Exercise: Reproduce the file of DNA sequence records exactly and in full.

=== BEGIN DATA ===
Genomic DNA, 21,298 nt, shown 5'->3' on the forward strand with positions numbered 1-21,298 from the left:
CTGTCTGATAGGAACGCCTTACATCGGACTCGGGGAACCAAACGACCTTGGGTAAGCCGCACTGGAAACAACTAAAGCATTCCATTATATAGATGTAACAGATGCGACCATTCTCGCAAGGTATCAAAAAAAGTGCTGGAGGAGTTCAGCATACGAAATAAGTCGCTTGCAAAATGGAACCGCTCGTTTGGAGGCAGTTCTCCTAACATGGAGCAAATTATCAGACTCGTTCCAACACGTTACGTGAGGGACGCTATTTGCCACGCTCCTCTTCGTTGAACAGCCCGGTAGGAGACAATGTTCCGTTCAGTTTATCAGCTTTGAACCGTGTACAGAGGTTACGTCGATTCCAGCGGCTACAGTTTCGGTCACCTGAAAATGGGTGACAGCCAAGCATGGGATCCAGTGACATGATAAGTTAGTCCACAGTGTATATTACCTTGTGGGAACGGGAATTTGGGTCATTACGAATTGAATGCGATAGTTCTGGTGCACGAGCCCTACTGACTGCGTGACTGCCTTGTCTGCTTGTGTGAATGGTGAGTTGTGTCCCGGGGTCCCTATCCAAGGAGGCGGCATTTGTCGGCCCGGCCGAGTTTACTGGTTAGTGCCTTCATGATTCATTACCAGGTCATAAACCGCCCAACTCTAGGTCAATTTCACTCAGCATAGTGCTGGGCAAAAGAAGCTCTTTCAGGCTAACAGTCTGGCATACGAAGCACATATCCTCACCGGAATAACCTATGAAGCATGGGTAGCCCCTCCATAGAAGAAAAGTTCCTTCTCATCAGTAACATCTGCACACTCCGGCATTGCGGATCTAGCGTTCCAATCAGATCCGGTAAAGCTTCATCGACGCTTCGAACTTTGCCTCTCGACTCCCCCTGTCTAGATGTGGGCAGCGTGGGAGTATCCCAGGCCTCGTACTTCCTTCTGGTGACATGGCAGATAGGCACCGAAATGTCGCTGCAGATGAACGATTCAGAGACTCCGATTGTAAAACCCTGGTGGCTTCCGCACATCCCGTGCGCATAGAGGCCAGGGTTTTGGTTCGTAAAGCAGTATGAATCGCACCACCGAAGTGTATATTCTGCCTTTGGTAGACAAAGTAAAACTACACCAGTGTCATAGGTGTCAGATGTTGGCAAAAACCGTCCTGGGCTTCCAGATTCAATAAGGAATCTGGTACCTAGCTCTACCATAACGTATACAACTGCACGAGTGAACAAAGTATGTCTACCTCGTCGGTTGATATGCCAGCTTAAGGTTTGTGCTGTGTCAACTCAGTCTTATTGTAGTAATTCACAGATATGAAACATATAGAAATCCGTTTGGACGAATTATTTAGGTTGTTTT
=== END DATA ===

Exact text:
Genomic DNA, 21,298 nt, shown 5'->3' on the forward strand with positions numbered 1-21,298 from the left:
CTGTCTGATAGGAACGCCTTACATCGGACTCGGGGAACCAAACGACCTTGGGTAAGCCGCACTGGAAACAACTAAAGCATTCCATTATATAGATGTAACAGATGCGACCATTCTCGCAAGGTATCAAAAAAAGTGCTGGAGGAGTTCAGCATACGAAATAAGTCGCTTGCAAAATGGAACCGCTCGTTTGGAGGCAGTTCTCCTAACATGGAGCAAATTATCAGACTCGTTCCAACACGTTACGTGAGGGACGCTATTTGCCACGCTCCTCTTCGTTGAACAGCCCGGTAGGAGACAATGTTCCGTTCAGTTTATCAGCTTTGAACCGTGTACAGAGGTTACGTCGATTCCAGCGGCTACAGTTTCGGTCACCTGAAAATGGGTGACAGCCAAGCATGGGATCCAGTGACATGATAAGTTAGTCCACAGTGTATATTACCTTGTGGGAACGGGAATTTGGGTCATTACGAATTGAATGCGATAGTTCTGGTGCACGAGCCCTACTGACTGCGTGACTGCCTTGTCTGCTTGTGTGAATGGTGAGTTGTGTCCCGGGGTCCCTATCCAAGGAGGCGGCATTTGTCGGCCCGGCCGAGTTTACTGGTTAGTGCCTTCATGATTCATTACCAGGTCATAAACCGCCCAACTCTAGGTCAATTTCACTCAGCATAGTGCTGGGCAAAAGAAGCTCTTTCAGGCTAACAGTCTGGCATACGAAGCACATATCCTCACCGGAATAACCTATGAAGCATGGGTAGCCCCTCCATAGAAGAAAAGTTCCTTCTCATCAGTAACATCTGCACACTCCGGCATTGCGGATCTAGCGTTCCAATCAGATCCGGTAAAGCTTCATCGACGCTTCGAACTTTGCCTCTCGACTCCCCCTGTCTAGATGTGGGCAGCGTGGGAGTATCCCAGGCCTCGTACTTCCTTCTGGTGACATGGCAGATAGGCACCGAAATGTCGCTGCAGATGAACGATTCAGAGACTCCGATTGTAAAACCCTGGTGGCTTCCGCACATCCCGTGCGCATAGAGGCCAGGGTTTTGGTTCGTAAAGCAGTATGAATCGCACCACCGAAGTGTATATTCTGCCTTTGGTAGACAAAGTAAAACTACACCAGTGTCATAGGTGTCAGATGTTGGCAAAAACCGTCCTGGGCTTCCAGATTCAATAAGGAATCTGGTACCTAGCTCTACCATAACGTATACAACTGCACGAGTGAACAAAGTATGTCTACCTCGTCGGTTGATATGCCAGCTTAAGGTTTGTGCTGTGTCAACTCAGTCTTATTGTAGTAATTCACAGATATGAAACATATAGAAATCCGTTTGGACGAATTATTTAGGTTGTTTT